Ancient Rivalries Vie for Dominance of Iraq's Kirkuk
Thursday, February 5, 2004; 8:12 AM
By Luke Baker
KIRKUK, Iraq (Reuters) - Resting among the fertile land in
the foothills of the Zagros mountains and atop vast oil riches,
the ancient city of Kirkuk is the would-be jewel in the
incomplete crown of Iraq's Kurds.
The problem is, at a time when all of Iraq's ethnic and
religious groups are vying for power and a share of the
country's natural resources following the overthrow of Saddam
Hussein, they are not the only ones who covet it.
And as a July 1 deadline for U.S. authorities to hand
sovereignty back to an Iraqi government draws nearer, the
struggle for influence is growing ever more intense and deadly.
Over the centuries, Kurds, Turkmen, Arabs, Christians and
Jews have all to one degree or another held ground in the city,
a bustling place built around a crumbling citadel with dusty
streets crammed with cars, fruit stalls and donkey carts.
While the others may lay claim, however, it is the Kurds
and the Turkmen who can argue with most authority that Kirkuk's
roots are theirs, and who are now struggling for supremacy in a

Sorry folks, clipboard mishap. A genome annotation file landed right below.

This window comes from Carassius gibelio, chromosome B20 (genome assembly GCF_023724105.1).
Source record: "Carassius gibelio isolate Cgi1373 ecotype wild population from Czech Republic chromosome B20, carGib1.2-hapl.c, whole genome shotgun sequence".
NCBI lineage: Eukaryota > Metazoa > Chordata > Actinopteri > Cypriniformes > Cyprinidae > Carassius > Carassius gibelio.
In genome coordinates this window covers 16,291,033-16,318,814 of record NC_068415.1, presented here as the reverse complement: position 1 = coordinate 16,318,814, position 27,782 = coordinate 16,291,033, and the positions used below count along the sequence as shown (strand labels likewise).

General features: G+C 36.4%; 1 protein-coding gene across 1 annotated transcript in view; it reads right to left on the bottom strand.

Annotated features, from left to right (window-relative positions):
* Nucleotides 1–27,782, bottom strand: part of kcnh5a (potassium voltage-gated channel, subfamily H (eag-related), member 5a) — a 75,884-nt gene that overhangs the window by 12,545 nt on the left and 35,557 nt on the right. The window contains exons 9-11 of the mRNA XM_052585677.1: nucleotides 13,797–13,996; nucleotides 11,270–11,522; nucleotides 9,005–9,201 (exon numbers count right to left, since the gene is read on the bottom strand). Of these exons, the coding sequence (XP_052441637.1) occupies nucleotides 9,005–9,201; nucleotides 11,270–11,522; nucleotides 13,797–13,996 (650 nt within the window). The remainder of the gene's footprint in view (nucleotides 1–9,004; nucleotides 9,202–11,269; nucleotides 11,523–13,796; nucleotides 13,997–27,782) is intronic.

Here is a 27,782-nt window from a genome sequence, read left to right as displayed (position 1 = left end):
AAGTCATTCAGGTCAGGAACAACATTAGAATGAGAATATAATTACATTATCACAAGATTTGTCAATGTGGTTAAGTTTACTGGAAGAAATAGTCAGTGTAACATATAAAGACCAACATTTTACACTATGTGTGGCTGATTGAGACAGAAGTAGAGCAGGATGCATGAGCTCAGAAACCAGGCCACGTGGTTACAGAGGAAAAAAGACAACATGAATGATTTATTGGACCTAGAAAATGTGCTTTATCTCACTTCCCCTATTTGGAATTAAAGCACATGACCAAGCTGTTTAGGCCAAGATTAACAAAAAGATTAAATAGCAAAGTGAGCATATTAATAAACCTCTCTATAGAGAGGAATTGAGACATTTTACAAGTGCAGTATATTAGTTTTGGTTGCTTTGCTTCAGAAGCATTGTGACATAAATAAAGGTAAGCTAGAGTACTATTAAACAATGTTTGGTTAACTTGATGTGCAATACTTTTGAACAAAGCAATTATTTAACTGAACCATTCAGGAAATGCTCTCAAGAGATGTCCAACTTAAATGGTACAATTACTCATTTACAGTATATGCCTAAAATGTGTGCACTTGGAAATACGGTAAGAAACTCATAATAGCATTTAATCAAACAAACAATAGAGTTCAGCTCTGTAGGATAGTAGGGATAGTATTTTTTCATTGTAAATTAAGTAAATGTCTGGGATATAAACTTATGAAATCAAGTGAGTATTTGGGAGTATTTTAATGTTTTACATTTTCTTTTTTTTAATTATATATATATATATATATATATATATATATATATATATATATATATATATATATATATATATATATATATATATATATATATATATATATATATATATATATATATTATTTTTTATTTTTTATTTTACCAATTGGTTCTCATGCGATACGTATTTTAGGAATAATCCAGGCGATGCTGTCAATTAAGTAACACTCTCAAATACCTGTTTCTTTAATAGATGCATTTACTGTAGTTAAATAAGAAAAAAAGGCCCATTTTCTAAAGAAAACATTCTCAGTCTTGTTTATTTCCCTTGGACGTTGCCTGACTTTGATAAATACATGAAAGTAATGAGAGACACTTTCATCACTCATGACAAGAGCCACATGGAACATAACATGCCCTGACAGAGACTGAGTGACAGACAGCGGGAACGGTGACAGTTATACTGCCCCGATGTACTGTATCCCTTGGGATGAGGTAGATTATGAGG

city their forefathers founded more than 3,000 years ago.
Better organized and wealthier, it is the Kurds -- who
refer to Kirkuk as their Jerusalem and want it as the capital
of a federal Kurdish state -- who hold the upper hand.
"This is where we belong, this is our land," said Hassib
Qadir, 24, whose family was forced from the city by Saddam's
government more than a decade ago and is now trying to return
with his father, brothers, wife and three children.
"I am not an enemy of the Turkmen or the Arabs, but in my
heart I believe that Kirkuk is just for the Kurds."
TURNING BACK HISTORY
Under Saddam, Kurds and Turkish-speaking Turkmen were
driven from Kirkuk and thousands of outlying villages to make
way for Arabs as part of a process called "Arabization" that
sought to alter permanently the region's ethnic make-up.
Crudely put, Saddam hoped to create a situation where only
Arabs had claim to Kirkuk and its estimated 10 billion barrels
of proven oil reserves -- around 40 percent of Iraq's total.
Human rights groups estimate that up to 150,000 Kurds and
Turkmen were expelled from the area between 1991 and 2002, when
the process was at its peak, as Saddam cracked down on his
enemies following an uprising after the first Gulf war.
But "Arabization" actually began in the late 1950s and
'60s, long before Saddam, when Iraq's rulers, recognizing that
Kurds and Turkmen occupied vastly rich turf, decided to expel
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_____News from Turkey_____
Kurds Press for Independence (The Washington Post, Jan 30, 2004)
Bush Assures Turkish Leader on Kurds in Iraq (The Washington Post, Jan 29, 2004)
U.S.-Turkish Ties Coming Full Circle (The Washington Post, Jan 27, 2004)
Turkey Asks U.N.'s Annan To Restart Cyprus Talks (The Washington Post, Jan 25, 2004)
Iraqi Kurdish Leader Demands Guarantees (The Washington Post, Jan 18, 2004)